Scientists, MBAs Get Down to Business in New Program
March 14, 2005
Science means business in a new program at the University of California, Davis.
Nine doctoral students and post-doctoral scholars are working with Master of Business Administration students to develop the skills to commercialize research through a new certificate program in business development.
The one-year program is offered by the Graduate School of Management in collaboration with the campus research office's Technology and Industry Alliances.
Andrew Hargadon, director of technology management programs for the management school, says the scientists are learning how to translate their research into viable products for investment and the competitive market. The MBA students, meanwhile, are learning to work with the complexities and uncertainties of actual research.
And along the way, the university is furthering it efforts to develop an entrepreneurial culture. "The program is the best thing we have going in entrepreneurship at UC Davis," venture capitalist Scott Lenet said of the program he is helping teach.
For successfully completing two practicums and three courses -- on managing innovation, managing technology, and new and small ventures -- the scientists will receive a certificate in business development. The MBA students earn academic credits toward their degree.
Preparation for startups, industry
The program is designed to prepare its graduates to successfully license research, start new ventures, or work in corporate research and development.
Student Kara Schmelzer has been busy in the science lab investigating the biological effects of new anti-inflammatory drugs and testing the durability of a new formula for ship paint. But now she's getting down to business to help both research ventures succeed in the marketplace.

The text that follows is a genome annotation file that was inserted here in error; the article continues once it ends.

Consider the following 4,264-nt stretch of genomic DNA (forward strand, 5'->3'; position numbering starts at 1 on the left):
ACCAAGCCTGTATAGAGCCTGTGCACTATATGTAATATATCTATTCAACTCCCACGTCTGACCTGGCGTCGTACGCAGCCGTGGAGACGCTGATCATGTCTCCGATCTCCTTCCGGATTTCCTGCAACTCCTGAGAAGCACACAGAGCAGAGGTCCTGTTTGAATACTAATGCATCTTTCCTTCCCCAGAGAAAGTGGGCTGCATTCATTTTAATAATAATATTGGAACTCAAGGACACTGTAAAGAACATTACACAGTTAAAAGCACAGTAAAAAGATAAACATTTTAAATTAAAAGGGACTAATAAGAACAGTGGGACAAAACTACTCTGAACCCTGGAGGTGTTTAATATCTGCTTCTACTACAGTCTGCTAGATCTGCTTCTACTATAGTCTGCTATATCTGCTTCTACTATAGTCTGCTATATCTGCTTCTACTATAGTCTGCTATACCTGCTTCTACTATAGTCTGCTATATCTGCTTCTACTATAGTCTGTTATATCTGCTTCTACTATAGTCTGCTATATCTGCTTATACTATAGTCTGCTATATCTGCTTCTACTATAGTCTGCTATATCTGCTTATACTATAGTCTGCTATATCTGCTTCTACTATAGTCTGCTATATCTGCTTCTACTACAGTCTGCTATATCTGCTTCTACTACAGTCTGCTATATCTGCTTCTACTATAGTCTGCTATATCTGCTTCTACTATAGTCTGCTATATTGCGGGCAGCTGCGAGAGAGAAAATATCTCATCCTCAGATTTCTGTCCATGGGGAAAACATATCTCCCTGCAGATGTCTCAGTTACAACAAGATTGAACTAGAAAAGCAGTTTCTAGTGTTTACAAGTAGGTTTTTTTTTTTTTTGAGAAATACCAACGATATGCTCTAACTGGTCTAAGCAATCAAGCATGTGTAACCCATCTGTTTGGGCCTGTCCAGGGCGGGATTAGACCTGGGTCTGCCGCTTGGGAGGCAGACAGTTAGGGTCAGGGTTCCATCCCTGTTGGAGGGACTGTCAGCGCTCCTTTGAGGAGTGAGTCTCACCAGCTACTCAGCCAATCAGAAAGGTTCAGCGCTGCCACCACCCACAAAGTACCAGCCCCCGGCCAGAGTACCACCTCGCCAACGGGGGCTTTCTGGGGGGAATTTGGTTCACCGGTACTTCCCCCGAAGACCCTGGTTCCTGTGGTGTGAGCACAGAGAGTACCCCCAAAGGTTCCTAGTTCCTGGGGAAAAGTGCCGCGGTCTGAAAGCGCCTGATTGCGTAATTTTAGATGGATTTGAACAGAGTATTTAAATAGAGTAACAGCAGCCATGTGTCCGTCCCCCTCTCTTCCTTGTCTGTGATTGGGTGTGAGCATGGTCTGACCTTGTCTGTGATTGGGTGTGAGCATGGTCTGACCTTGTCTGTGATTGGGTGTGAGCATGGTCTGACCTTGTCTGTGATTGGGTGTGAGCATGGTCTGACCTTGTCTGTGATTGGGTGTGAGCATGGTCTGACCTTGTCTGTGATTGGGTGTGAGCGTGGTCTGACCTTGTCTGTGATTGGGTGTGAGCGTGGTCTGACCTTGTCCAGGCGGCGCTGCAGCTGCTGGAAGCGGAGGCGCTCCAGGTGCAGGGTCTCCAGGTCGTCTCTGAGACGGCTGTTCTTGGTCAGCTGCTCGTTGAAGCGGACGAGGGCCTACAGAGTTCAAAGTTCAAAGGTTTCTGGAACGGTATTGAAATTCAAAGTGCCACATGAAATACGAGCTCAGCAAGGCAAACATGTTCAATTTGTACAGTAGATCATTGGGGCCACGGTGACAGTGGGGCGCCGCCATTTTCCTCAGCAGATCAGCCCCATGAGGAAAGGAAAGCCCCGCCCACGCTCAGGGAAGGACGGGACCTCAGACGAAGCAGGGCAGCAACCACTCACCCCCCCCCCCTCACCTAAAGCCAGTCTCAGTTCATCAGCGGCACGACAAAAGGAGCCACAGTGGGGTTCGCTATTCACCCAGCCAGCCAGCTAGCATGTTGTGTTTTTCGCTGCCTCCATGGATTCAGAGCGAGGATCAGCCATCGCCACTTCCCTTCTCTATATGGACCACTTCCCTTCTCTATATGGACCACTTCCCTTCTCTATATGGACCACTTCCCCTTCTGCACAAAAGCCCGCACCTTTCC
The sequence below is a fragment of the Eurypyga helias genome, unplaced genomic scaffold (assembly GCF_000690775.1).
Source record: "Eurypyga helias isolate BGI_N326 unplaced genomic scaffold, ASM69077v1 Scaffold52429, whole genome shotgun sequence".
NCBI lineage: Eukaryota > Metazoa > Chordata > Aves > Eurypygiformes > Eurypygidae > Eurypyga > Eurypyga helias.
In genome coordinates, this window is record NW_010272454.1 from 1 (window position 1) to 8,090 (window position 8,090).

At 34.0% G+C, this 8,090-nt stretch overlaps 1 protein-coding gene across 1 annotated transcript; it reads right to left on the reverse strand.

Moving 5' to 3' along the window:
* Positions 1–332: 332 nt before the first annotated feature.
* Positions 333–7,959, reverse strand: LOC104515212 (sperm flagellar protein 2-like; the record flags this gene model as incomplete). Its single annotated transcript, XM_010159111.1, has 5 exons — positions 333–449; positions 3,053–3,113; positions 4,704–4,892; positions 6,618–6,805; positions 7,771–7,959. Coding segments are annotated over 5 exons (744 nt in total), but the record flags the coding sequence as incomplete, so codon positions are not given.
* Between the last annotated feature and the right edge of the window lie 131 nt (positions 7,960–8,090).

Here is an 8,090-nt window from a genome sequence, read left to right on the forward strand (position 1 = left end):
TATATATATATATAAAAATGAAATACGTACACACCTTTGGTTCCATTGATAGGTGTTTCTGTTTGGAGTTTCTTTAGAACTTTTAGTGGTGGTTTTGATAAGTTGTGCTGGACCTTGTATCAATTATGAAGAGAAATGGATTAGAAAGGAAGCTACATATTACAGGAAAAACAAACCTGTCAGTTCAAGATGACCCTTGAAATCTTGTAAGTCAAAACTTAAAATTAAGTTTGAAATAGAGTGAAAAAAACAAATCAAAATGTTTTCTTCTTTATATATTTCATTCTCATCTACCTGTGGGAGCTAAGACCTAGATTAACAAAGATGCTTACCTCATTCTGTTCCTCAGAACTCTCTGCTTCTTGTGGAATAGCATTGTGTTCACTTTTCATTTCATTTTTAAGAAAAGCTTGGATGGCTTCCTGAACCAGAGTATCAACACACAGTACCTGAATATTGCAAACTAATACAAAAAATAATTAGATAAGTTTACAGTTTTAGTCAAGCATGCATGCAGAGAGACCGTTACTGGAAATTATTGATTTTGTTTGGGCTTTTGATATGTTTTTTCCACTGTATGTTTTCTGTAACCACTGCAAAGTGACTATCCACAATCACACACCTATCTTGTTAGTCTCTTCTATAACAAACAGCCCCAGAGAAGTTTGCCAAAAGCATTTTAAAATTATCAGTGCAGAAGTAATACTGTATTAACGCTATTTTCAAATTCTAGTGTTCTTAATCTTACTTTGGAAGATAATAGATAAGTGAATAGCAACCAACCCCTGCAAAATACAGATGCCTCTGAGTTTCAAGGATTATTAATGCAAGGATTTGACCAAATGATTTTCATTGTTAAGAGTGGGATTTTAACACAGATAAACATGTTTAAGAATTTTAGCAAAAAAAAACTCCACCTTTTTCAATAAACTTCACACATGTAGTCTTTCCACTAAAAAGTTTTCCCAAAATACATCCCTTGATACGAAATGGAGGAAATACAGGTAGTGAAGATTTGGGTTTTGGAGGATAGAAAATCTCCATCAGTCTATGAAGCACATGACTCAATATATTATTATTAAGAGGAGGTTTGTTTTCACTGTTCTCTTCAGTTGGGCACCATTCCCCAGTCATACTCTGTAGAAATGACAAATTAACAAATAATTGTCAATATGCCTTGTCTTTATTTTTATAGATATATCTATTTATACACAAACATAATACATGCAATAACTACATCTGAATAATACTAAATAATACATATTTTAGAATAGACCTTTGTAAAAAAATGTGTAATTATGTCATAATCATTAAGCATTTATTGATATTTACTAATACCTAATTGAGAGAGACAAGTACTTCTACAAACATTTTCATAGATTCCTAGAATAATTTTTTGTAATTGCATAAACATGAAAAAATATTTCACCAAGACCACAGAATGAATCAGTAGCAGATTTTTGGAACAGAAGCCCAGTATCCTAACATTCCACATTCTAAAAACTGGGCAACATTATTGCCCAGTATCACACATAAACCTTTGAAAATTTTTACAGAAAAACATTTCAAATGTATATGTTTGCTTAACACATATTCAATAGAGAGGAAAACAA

"I really want to understand how the business and science intersect," said the doctoral candidate in pharmacology and toxicology. "I would love to work with business people, know how to understand their language and get the product to market."
The other scientists in the inaugural class are from a variety of disciplines and campus units including electrical engineering, biochemistry and molecular biology, the Center for Biostabilization, veterinary medicine, the Institute of Transportation Studies, computer science and genetics.
Some students want to start their own ventures. Others want to work in industry. Their current research and business aspirations include designing specialized microelectronic circuits for telecommunication devices, developing cancer therapies and other health care products, bringing freeze-dried blood to market for long-term storage by blood banks, and helping reduce the costs of using hydrogen as a vehicle fuel.
About 25 MBA students are participating in the winter practicum.
Lots of good ideas
Working in small teams, the scientists and MBA students study business design and development, quickly model and evaluate new ventures -- pursuing the most promising -- and write business plans. They have considered business models for their proposals, talked to potential customers and prepared "elevator" or brief pitches for funding.
The students' own ideas are on the table, and the university's Technology Transfer Center has contributed about 35 others from UC Davis research.
"What we're seeing is a lot of creativity and a lot of ingenuity in a very short time," said David McGee. Co-teaching a practicum this quarter, he is the executive director of the center and business development for the research office.
Venture capitalist Lenet of DFJ Frontier has his own way of indicating that he likes what he is seeing. When he evaluates the students' presentations, he sometimes adds an "I" with a circle around it.
"That means I think this is a good idea, and I want to know more," he said. "These are ideas that could be funded by venture capitalists or make the world a better place."
In the spring quarter practicum, students will choose one idea to pursue. "They'll be really going about all the early-stage activities to get a company off the ground," said Lenet.
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